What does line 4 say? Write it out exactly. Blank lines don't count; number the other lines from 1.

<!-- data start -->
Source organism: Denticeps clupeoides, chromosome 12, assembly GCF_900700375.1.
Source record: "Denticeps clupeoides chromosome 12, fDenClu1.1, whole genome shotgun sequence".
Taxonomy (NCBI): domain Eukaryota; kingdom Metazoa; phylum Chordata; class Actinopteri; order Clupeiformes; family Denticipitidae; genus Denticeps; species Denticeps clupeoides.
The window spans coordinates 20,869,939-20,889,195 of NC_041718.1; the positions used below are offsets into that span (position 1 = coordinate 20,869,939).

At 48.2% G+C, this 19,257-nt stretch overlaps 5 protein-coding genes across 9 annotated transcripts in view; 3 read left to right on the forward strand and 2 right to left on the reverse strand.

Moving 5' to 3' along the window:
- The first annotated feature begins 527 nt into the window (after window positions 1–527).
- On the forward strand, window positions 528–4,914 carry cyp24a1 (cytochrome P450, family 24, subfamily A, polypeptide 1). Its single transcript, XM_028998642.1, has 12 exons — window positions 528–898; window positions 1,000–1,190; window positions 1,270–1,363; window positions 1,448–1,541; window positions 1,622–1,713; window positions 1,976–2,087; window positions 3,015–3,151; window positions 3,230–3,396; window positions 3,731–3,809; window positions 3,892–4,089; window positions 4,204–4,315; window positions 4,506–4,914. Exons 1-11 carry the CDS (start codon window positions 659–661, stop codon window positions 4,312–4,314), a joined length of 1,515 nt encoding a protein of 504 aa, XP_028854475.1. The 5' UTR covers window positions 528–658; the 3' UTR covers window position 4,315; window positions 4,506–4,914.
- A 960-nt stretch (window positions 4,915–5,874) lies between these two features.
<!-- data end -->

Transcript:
The window spans coordinates 20,869,939-20,889,195 of NC_041718.1; the positions used below are offsets into that span (position 1 = coordinate 20,869,939).